Even so, young people like Wang continue to grapple with the traditional expectation of going to college and getting a “good” respectable office job.
“I was told that if you sacrifice your personal time, if you put in a lot of effort and stay up late — in the end you will become an elite, you will be admirable,” she said.
“It just felt like if I didn’t get a ‘real job,’ everything I did before would be meaningless. There was a really strong fear that I would be a failure.”
And in China, there’s the phenomenon of “tang ping,” in which youths reject a culture of overwork and embrace “lying flat.”
The country’s rapid economic transition is what’s causing a “dramatic change” in work values, said Miao.
“For the older generation, they worked under a planned economy … where work is combined with a patriotic spirit, such that your work is contributing to a new, socialist country,” she said.
“But now, since we have accumulated a certain level of GDP and economic foundations … young people want to feel individualism. They don’t believe that their ultimate goal is to contribute to the country.”
It was only in hindsight that Wang realized she never “personally wanted” to pursue her major, or be in a white-collar job.
“I looked back and I realized it was because my parents told me to choose it, people told me that with this major I’d have a really, really great future,” Wang said.
“But I never thought about whether the job would even be suitable for me — it looks good on a resume, but will I enjoy this?”
The lure of “light labor jobs” for white-collared workers comes in the form of “more freedom and flexibility” in work schedules, said Wu — and the trade-off is less job security and income.
“I won’t encourage everyone to just quit their jobs to do this … I do sometimes reflect on my own privilege, how I can only pursue this because my parents are middle-class and I don’t have to worry financially,” she added.
Wang earned about 12,000 Chinese yuan ($1,700) a month in her white-collar job. As a barista, she earns a quarter of that and receives “a little” financial support from her parents.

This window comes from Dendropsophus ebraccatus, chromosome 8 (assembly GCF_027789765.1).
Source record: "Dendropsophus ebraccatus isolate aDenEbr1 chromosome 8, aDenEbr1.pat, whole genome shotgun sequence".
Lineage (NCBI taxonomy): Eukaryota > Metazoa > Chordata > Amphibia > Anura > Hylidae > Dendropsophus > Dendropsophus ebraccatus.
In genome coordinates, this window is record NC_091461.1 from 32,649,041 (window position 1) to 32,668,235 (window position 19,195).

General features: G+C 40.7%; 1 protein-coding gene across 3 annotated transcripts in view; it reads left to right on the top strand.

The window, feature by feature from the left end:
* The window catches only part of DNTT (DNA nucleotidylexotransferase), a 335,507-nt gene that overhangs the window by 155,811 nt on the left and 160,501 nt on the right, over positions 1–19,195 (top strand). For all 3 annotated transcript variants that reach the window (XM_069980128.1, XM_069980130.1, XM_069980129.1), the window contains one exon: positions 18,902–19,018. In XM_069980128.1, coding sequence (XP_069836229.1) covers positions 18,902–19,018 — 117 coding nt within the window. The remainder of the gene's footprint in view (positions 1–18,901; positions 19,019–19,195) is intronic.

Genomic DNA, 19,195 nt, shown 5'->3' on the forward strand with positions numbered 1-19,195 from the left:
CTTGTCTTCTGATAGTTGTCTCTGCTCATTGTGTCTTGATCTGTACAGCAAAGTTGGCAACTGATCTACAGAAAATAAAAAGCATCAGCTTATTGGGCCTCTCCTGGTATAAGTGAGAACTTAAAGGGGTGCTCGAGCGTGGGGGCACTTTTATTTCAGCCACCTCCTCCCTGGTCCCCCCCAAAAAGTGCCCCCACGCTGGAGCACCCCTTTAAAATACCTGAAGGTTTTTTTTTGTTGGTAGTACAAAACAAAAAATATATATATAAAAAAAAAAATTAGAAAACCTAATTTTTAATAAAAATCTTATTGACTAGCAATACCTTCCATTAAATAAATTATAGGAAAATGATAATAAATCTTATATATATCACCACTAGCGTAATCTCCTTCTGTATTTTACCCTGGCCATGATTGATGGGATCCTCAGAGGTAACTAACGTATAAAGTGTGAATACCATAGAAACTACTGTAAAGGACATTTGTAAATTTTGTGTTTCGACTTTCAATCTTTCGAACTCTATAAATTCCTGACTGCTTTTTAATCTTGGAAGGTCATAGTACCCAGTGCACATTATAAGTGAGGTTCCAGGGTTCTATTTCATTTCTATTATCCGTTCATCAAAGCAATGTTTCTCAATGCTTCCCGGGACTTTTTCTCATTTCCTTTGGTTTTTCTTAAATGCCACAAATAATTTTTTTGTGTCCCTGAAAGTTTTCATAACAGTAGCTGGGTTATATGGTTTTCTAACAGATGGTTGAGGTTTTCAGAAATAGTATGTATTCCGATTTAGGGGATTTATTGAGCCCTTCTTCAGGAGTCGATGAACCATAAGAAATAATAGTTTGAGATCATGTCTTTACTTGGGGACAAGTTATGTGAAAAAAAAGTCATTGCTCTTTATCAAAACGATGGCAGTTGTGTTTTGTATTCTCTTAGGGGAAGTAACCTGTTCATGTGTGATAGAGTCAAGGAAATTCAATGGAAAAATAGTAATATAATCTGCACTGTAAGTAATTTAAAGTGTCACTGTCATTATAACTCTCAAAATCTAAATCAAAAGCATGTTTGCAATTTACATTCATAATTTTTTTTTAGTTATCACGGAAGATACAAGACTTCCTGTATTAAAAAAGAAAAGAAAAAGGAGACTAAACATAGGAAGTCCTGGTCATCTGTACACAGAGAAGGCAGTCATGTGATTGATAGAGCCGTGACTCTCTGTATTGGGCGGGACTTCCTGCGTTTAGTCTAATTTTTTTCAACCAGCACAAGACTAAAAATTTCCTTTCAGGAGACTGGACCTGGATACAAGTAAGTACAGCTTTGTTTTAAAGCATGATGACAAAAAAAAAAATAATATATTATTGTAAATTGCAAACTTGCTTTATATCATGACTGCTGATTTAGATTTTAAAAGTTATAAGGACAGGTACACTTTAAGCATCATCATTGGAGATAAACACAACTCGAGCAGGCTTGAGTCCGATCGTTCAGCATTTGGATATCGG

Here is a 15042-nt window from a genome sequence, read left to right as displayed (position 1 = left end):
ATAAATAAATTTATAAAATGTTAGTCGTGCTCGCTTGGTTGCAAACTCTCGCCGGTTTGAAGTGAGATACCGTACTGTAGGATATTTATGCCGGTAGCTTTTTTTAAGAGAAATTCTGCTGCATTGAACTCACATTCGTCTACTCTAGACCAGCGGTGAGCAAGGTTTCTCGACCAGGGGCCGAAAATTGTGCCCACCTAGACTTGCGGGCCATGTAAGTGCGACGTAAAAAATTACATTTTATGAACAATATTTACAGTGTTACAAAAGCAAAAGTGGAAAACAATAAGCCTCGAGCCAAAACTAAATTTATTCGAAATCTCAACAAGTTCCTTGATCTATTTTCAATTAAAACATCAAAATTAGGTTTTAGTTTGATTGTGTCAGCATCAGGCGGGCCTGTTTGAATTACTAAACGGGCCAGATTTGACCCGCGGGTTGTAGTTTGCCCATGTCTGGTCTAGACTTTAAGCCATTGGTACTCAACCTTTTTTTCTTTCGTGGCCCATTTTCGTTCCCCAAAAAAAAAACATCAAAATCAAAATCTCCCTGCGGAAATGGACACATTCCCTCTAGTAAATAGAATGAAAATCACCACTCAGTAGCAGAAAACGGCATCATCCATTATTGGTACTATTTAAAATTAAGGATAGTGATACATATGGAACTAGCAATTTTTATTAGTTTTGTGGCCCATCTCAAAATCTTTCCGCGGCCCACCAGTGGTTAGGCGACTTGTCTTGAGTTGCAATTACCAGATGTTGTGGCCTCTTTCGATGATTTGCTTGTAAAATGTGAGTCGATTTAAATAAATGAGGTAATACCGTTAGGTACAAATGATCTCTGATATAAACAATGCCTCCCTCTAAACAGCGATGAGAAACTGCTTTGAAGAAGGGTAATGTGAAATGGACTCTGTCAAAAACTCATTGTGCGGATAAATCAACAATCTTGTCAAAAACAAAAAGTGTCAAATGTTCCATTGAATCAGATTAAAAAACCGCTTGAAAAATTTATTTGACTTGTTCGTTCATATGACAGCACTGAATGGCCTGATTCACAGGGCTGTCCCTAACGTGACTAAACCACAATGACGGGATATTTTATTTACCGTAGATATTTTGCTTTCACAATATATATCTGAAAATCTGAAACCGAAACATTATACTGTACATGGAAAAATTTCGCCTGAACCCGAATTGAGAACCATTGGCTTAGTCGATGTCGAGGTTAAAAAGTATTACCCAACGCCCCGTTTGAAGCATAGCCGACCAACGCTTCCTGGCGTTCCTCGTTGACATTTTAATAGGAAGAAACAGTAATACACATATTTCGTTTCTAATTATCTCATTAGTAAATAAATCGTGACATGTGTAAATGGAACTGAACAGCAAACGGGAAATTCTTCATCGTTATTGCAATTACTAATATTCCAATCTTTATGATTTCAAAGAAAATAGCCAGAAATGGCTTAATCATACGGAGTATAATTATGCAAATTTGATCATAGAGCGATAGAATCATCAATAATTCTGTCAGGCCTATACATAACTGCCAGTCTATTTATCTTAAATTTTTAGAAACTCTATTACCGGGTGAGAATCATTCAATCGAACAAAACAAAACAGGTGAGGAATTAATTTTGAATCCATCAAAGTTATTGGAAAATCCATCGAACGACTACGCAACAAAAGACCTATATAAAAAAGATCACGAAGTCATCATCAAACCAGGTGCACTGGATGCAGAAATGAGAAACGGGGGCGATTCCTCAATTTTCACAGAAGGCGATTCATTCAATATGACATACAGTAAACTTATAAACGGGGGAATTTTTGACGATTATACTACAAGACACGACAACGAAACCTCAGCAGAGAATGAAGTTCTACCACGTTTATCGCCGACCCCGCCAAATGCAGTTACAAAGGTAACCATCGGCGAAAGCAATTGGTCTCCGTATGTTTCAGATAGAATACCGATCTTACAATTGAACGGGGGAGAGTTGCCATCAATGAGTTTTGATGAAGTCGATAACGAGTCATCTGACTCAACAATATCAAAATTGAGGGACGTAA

But what may be priceless to her is the self-discovery Wang said she’s been able to experience after walking away from her white-collar job.
“People may say, you took a long time to finish your master’s and you end up serving coffee? A job that people who just finished middle school or primary school can do?” she said.
“The traditional Chinese thinking is: If you don’t go to college, if you don’t put in effort in your job applications, you’ll end up being a waitress, cleaning staff on the street.”
But Wang said she’s come to realize that those jobs are not as simple as many believe them to be. For example, being a barista not only allowed her to pick up skills about coffee-making, it also helped her overcome her fear of striking up conversations with people.
“In the past, I would have been really self-centered and not given [blue-collar workers] a second thought,” she added.
“But actually these jobs can be respectable too — why are some jobs considered lesser than others?”
Wang said she now finds satisfaction in her job that she wasn’t able to find in her previous one, whether it’s through latte art or seeing happy customers.
“It’s a funny thing to say, but going to work makes me happy now,” she said with a laugh.
“I was really sad about [leaving my office job] because all these years I really tried to fit the mold. But I think I can never be the person that society wants.”
— CNBC’s Ulrica Lin contributed to this report.